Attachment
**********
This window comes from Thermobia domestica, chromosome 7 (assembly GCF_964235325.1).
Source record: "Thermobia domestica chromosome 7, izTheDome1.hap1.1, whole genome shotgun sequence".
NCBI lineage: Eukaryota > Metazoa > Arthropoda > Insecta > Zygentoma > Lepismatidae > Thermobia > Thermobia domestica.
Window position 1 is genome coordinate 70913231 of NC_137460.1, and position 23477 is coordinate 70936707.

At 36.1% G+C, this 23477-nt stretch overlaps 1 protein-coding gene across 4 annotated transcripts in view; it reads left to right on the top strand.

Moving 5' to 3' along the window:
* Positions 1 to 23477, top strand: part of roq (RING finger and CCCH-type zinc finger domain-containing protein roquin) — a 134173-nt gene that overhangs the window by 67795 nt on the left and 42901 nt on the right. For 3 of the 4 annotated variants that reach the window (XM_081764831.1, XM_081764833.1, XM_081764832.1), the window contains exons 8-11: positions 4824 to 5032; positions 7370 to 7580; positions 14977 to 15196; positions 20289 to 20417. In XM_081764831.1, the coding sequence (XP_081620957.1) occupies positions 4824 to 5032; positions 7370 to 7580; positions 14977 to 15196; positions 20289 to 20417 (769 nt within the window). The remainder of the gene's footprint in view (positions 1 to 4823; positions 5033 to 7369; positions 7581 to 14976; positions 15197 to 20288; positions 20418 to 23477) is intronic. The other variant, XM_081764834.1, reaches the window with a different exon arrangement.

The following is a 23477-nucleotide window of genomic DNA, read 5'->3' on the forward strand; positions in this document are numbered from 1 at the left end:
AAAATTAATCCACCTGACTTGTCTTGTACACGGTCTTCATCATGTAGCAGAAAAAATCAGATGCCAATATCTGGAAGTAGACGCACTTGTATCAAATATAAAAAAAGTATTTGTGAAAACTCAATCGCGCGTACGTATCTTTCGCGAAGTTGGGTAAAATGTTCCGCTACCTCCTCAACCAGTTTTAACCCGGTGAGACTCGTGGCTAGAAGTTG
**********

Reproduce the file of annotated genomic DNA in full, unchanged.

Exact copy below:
This window comes from Thermobia domestica, chromosome 7 (assembly GCF_964235325.1).
Source record: "Thermobia domestica chromosome 7, izTheDome1.hap1.1, whole genome shotgun sequence".
NCBI lineage: Eukaryota > Metazoa > Arthropoda > Insecta > Zygentoma > Lepismatidae > Thermobia > Thermobia domestica.
Window position 1 is genome coordinate 70913231 of NC_137460.1, and position 23477 is coordinate 70936707.

At 36.1% G+C, this 23477-nt stretch overlaps 1 protein-coding gene across 4 annotated transcripts in view; it reads left to right on the top strand.

Moving 5' to 3' along the window:
* Positions 1 to 23477, top strand: part of roq (RING finger and CCCH-type zinc finger domain-containing protein roquin) — a 134173-nt gene that overhangs the window by 67795 nt on the left and 42901 nt on the right. For 3 of the 4 annotated variants that reach the window (XM_081764831.1, XM_081764833.1, XM_081764832.1), the window contains exons 8-11: positions 4824 to 5032; positions 7370 to 7580; positions 14977 to 15196; positions 20289 to 20417. In XM_081764831.1, the coding sequence (XP_081620957.1) occupies positions 4824 to 5032; positions 7370 to 7580; positions 14977 to 15196; positions 20289 to 20417 (769 nt within the window). The remainder of the gene's footprint in view (positions 1 to 4823; positions 5033 to 7369; positions 7581 to 14976; positions 15197 to 20288; positions 20418 to 23477) is intronic. The other variant, XM_081764834.1, reaches the window with a different exon arrangement.

The following is a 23477-nucleotide window of genomic DNA, read 5'->3' on the forward strand; positions in this document are numbered from 1 at the left end:
AAAATTAATCCACCTGACTTGTCTTGTACACGGTCTTCATCATGTAGCAGAAAAAATCAGATGCCAATATCTGGAAGTAGACGCACTTGTATCAAATATAAAAAAAGTATTTGTGAAAACTCAATCGCGCGTACGTATCTTTCGCGAAGTTGGGTAAAATGTTCCGCTACCTCCTCAACCAGTTTTAACCCGGTGAGACTCGTGGCTAGAAGTTG